Not content with throwing waves of enemies at you, Fortnite also likes to beat you over the head with system upon system, some of which aren’t particularly user-friendly. For example, you unlock Heroes, your player characters, by earning loot Llamas. But instead of allowing you to unlock a Hero and level them up traditionally, Fortnite instead gives its Heroes levels based on the standard colour-coded loot system. So instead of simply levelling your initial green “uncommon” Soldier, Ramirez, you can instead unlock blue, purple and orange versions of her, which start with stronger initial stats but the same skills.
It’s a weird system that doesn’t feel constructive of anything other than giving you more loot. The skill tree is completely separate to the evolution of individual Heroes, instead allowing you to spend points to unlock Hero “evolutions” which unlock new skills and skins for all Heroes of a specific class, blanket stat improvements or new slots for Defenders and Survivor Squads.
Defenders are NPCs dished out as loot rewards who can be added to your Hero Squad and used in the Hub Missions where you’re tasked to defend your own unique Storm Shelter. It’s a neat idea, hamstrung by several factors: firstly, they couldn’t hit water if they were standing in a puddle; secondly, they burn through ammo like Xenomorph blood; and thirdly, YOU have to provide said ammo. From your own reserves. Every time they run out. If you don’t, they’ll stand around and get eaten.
Survivors on the other hand, can be assembled into squads and sent out to scavenge supplies, which is utterly pointless as you’ll gather more than you’ll ever need simply by playing missions. The structure is semi-freeform, with you given specific objectives like “Rescue the Survivors” or “Protect the Atlas” (in which you activate a laser array that will do something vague to the storm and protect it while it charges), but you’re given a lot of free time before you need to actually complete any objectives.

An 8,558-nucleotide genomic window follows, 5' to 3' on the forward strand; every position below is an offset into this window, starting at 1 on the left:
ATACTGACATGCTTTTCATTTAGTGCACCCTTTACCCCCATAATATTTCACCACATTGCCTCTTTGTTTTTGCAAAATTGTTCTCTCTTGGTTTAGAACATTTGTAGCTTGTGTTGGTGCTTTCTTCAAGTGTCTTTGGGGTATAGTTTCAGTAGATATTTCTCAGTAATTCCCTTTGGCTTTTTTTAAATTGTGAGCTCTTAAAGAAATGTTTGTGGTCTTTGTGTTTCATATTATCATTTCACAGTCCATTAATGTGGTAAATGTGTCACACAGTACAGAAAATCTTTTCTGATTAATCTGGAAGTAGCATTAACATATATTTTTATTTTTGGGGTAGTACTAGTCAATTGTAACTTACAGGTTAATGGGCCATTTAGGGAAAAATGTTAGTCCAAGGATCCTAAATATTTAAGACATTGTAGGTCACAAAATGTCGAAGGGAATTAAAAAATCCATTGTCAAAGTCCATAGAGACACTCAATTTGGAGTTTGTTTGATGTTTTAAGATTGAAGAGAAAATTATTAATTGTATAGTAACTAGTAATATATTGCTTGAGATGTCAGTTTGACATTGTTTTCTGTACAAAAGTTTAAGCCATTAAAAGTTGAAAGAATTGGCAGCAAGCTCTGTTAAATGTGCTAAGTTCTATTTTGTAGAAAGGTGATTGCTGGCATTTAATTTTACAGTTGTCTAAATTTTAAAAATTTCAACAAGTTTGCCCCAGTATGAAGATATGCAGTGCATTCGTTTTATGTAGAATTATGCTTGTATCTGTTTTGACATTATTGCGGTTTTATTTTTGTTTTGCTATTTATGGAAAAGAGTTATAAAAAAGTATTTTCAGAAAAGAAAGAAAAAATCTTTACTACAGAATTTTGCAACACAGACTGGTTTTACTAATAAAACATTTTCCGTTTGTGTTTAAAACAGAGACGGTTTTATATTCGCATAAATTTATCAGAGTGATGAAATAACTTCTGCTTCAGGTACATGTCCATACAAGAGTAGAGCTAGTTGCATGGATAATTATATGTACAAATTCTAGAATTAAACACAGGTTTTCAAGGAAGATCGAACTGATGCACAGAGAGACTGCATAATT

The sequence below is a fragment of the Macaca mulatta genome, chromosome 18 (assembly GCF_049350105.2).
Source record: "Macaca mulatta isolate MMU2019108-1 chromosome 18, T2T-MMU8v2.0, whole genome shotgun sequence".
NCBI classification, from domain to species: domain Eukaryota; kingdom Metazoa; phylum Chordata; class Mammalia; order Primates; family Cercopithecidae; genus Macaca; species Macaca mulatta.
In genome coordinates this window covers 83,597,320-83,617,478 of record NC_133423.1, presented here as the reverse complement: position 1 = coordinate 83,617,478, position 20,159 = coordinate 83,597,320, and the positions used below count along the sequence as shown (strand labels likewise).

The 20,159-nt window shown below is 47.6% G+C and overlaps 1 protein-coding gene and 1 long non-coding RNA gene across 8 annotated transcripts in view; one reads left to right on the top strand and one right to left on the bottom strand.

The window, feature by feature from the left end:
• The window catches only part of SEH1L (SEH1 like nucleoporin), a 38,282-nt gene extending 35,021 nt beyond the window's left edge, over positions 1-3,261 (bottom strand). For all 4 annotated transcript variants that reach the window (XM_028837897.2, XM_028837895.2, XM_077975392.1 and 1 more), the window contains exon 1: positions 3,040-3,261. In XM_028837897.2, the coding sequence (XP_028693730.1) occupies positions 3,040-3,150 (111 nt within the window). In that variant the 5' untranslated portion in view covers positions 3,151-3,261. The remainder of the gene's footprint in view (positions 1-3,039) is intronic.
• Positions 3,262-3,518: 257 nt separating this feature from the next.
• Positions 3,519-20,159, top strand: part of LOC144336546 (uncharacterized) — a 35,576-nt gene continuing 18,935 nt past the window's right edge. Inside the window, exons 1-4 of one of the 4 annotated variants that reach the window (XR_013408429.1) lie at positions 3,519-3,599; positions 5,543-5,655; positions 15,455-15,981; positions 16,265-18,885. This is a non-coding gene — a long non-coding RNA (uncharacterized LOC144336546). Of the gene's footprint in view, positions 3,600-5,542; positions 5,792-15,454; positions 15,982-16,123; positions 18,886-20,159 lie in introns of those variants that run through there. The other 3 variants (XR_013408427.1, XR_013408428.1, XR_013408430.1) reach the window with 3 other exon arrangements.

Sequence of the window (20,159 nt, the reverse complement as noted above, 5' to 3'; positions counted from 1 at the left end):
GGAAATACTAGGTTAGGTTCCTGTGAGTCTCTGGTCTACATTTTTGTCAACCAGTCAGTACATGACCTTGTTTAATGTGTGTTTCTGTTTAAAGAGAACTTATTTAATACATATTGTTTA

During this time you explore, build, find loot chests, complete off-the-wall side missions like finding lost medikits and smashing TVs, and generally harvest materials. In an odd design choice, you can only craft stuff in the fields and not between missions, and there’s no store to buy or sell shortages or overflow. As a result, the crafting is clunky and not at all clear in terms of components required or where to get them. Add to this the fact that weapons break fairly quickly and you can’t repair them, and you have a pretty convoluted, overly-complex crafting system that could be so much simpler.
And that’s Fortnite’s theme, really: the whole thing could be much simpler. In an effort to innovate and stand apart from the crowd, Epic and PCF have made their systems needlessly confusing and, dare I say, a little bit exhausting.
It’s a paid beta, though (which is iffy in itself in some ways), and so there’s lots of room and time for improvement. It’s just a shame that a game with such polished shooting and looting is bogged down by such clunky menus, tangled systems and tiresome mechanics. We’ll re-examine Fortnite as and when the big changes come, but for now it’s a lot of fun, once you’re comfortable with how it all works.